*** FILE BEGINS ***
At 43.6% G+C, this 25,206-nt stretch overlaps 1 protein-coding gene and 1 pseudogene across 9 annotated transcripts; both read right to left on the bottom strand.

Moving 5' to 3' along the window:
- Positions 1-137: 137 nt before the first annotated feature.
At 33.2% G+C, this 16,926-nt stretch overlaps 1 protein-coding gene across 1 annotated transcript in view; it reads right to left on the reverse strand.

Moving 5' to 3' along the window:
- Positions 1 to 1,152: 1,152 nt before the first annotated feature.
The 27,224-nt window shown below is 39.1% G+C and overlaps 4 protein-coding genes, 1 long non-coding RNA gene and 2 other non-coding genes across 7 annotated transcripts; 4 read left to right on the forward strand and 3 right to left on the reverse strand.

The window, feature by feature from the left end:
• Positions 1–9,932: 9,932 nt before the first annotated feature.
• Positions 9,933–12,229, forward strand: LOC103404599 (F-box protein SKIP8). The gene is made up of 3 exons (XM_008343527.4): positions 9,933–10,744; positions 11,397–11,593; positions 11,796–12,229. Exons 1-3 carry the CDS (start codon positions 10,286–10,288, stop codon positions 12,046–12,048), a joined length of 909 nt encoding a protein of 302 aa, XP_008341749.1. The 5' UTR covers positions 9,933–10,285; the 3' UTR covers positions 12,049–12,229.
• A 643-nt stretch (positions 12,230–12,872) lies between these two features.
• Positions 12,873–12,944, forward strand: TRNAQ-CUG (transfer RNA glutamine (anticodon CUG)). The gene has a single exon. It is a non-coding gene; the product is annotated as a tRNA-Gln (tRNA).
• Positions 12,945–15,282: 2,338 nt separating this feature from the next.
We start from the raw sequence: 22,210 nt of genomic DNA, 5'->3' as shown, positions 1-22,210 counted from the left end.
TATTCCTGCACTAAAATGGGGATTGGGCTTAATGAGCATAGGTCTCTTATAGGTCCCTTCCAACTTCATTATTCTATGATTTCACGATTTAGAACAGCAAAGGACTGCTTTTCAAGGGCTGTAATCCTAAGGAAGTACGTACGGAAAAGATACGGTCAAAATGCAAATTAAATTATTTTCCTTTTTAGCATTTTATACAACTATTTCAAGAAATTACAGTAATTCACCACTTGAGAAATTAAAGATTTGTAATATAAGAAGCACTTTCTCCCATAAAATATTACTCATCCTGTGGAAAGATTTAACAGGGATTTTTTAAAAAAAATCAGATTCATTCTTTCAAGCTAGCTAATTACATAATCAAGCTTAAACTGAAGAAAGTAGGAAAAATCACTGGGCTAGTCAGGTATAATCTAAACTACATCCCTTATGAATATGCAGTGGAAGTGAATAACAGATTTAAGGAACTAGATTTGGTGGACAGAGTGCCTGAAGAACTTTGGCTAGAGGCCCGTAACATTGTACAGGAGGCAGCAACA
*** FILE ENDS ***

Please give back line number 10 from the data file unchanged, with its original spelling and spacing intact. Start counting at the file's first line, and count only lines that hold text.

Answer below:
• Positions 9,933–12,229, forward strand: LOC103404599 (F-box protein SKIP8). The gene is made up of 3 exons (XM_008343527.4): positions 9,933–10,744; positions 11,397–11,593; positions 11,796–12,229. Exons 1-3 carry the CDS (start codon positions 10,286–10,288, stop codon positions 12,046–12,048), a joined length of 909 nt encoding a protein of 302 aa, XP_008341749.1. The 5' UTR covers positions 9,933–10,285; the 3' UTR covers positions 12,049–12,229.